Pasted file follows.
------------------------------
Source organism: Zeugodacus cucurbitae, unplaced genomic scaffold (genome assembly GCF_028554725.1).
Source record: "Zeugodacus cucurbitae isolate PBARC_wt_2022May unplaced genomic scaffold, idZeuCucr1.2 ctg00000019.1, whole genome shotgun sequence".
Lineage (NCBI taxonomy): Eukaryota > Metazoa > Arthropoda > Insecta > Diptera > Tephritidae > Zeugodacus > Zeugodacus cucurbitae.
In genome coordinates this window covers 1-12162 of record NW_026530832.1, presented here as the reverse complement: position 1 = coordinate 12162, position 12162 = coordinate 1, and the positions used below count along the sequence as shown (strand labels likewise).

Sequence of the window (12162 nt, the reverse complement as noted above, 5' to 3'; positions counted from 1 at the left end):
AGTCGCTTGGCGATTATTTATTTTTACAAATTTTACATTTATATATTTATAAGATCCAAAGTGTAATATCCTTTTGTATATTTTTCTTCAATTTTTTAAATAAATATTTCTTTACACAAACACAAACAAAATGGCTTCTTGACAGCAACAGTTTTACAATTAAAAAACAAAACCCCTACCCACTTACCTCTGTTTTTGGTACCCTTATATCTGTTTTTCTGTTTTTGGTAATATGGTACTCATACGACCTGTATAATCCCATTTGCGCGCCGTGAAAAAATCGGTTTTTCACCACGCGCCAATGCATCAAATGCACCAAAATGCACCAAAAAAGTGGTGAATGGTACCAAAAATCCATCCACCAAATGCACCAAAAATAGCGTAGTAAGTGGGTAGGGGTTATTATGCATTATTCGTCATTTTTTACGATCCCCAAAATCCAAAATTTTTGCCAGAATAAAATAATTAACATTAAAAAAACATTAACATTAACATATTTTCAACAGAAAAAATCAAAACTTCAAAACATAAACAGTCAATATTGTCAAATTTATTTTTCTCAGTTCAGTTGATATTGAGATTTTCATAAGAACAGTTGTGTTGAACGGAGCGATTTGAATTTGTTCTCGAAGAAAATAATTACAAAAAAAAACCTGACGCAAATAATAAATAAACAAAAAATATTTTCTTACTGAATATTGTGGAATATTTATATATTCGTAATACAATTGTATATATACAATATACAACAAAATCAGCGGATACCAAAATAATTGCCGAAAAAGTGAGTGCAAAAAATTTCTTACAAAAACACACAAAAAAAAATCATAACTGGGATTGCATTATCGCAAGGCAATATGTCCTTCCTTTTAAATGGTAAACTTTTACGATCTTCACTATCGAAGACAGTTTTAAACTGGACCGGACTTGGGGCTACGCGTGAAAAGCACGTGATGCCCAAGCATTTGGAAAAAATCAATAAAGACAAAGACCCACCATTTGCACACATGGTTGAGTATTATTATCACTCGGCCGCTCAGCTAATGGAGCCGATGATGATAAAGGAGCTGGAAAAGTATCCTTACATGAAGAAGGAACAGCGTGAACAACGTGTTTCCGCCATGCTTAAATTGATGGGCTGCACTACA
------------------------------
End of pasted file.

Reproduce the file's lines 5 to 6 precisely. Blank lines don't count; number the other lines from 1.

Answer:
Sequence of the window (12162 nt, the reverse complement as noted above, 5' to 3'; positions counted from 1 at the left end):
AGTCGCTTGGCGATTATTTATTTTTACAAATTTTACATTTATATATTTATAAGATCCAAAGTGTAATATCCTTTTGTATATTTTTCTTCAATTTTTTAAATAAATATTTCTTTACACAAACACAAACAAAATGGCTTCTTGACAGCAACAGTTTTACAATTAAAAAACAAAACCCCTACCCACTTACCTCTGTTTTTGGTACCCTTATATCTGTTTTTCTGTTTTTGGTAATATGGTACTCATACGACCTGTATAATCCCATTTGCGCGCCGTGAAAAAATCGGTTTTTCACCACGCGCCAATGCATCAAATGCACCAAAATGCACCAAAAAAGTGGTGAATGGTACCAAAAATCCATCCACCAAATGCACCAAAAATAGCGTAGTAAGTGGGTAGGGGTTATTATGCATTATTCGTCATTTTTTACGATCCCCAAAATCCAAAATTTTTGCCAGAATAAAATAATTAACATTAAAAAAACATTAACATTAACATATTTTCAACAGAAAAAATCAAAACTTCAAAACATAAACAGTCAATATTGTCAAATTTATTTTTCTCAGTTCAGTTGATATTGAGATTTTCATAAGAACAGTTGTGTTGAACGGAGCGATTTGAATTTGTTCTCGAAGAAAATAATTACAAAAAAAAACCTGACGCAAATAATAAATAAACAAAAAATATTTTCTTACTGAATATTGTGGAATATTTATATATTCGTAATACAATTGTATATATACAATATACAACAAAATCAGCGGATACCAAAATAATTGCCGAAAAAGTGAGTGCAAAAAATTTCTTACAAAAACACACAAAAAAAAATCATAACTGGGATTGCATTATCGCAAGGCAATATGTCCTTCCTTTTAAATGGTAAACTTTTACGATCTTCACTATCGAAGACAGTTTTAAACTGGACCGGACTTGGGGCTACGCGTGAAAAGCACGTGATGCCCAAGCATTTGGAAAAAATCAATAAAGACAAAGACCCACCATTTGCACACATGGTTGAGTATTATTATCACTCGGCCGCTCAGCTAATGGAGCCGATGATGATAAAGGAGCTGGAAAAGTATCCTTACATGAAGAAGGAACAGCGTGAACAACGTGTTTCCGCCATGCTTAAATTGATGGGCTGCACTACA